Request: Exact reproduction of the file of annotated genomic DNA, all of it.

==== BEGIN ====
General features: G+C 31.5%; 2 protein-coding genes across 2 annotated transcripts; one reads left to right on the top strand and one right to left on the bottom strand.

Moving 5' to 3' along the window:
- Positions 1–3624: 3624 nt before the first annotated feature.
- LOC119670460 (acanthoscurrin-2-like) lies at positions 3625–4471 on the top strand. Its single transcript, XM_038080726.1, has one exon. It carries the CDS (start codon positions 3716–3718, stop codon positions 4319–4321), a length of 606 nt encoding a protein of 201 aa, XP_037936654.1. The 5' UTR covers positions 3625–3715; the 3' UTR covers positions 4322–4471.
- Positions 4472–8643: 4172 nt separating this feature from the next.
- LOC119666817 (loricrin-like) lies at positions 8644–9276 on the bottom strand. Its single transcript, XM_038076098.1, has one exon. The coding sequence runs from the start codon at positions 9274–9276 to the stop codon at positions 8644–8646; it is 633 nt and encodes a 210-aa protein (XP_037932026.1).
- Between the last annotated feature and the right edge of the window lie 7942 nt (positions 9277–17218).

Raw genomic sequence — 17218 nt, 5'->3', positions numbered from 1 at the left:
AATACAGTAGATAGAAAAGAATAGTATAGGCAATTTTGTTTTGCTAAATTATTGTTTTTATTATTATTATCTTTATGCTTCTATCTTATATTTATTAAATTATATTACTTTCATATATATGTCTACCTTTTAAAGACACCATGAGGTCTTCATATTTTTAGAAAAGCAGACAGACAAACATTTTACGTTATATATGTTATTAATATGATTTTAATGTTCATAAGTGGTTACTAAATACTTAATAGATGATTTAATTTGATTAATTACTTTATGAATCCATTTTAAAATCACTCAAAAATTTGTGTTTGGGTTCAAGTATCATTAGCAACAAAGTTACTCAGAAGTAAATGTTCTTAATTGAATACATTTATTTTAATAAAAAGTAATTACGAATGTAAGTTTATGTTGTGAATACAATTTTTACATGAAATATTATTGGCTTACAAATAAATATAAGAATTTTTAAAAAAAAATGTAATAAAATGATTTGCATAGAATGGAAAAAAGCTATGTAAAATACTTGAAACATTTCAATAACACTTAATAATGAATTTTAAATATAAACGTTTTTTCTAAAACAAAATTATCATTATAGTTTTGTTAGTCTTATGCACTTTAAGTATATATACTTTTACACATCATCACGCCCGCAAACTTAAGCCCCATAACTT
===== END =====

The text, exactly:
General features: G+C 31.5%; 2 protein-coding genes across 2 annotated transcripts; one reads left to right on the top strand and one right to left on the bottom strand.

Moving 5' to 3' along the window:
- Positions 1–3624: 3624 nt before the first annotated feature.
- LOC119670460 (acanthoscurrin-2-like) lies at positions 3625–4471 on the top strand. Its single transcript, XM_038080726.1, has one exon. It carries the CDS (start codon positions 3716–3718, stop codon positions 4319–4321), a length of 606 nt encoding a protein of 201 aa, XP_037936654.1. The 5' UTR covers positions 3625–3715; the 3' UTR covers positions 4322–4471.
- Positions 4472–8643: 4172 nt separating this feature from the next.
- LOC119666817 (loricrin-like) lies at positions 8644–9276 on the bottom strand. Its single transcript, XM_038076098.1, has one exon. The coding sequence runs from the start codon at positions 9274–9276 to the stop codon at positions 8644–8646; it is 633 nt and encodes a 210-aa protein (XP_037932026.1).
- Between the last annotated feature and the right edge of the window lie 7942 nt (positions 9277–17218).

Raw genomic sequence — 17218 nt, 5'->3', positions numbered from 1 at the left:
AATACAGTAGATAGAAAAGAATAGTATAGGCAATTTTGTTTTGCTAAATTATTGTTTTTATTATTATTATCTTTATGCTTCTATCTTATATTTATTAAATTATATTACTTTCATATATATGTCTACCTTTTAAAGACACCATGAGGTCTTCATATTTTTAGAAAAGCAGACAGACAAACATTTTACGTTATATATGTTATTAATATGATTTTAATGTTCATAAGTGGTTACTAAATACTTAATAGATGATTTAATTTGATTAATTACTTTATGAATCCATTTTAAAATCACTCAAAAATTTGTGTTTGGGTTCAAGTATCATTAGCAACAAAGTTACTCAGAAGTAAATGTTCTTAATTGAATACATTTATTTTAATAAAAAGTAATTACGAATGTAAGTTTATGTTGTGAATACAATTTTTACATGAAATATTATTGGCTTACAAATAAATATAAGAATTTTTAAAAAAAAATGTAATAAAATGATTTGCATAGAATGGAAAAAAGCTATGTAAAATACTTGAAACATTTCAATAACACTTAATAATGAATTTTAAATATAAACGTTTTTTCTAAAACAAAATTATCATTATAGTTTTGTTAGTCTTATGCACTTTAAGTATATATACTTTTACACATCATCACGCCCGCAAACTTAAGCCCCATAACTT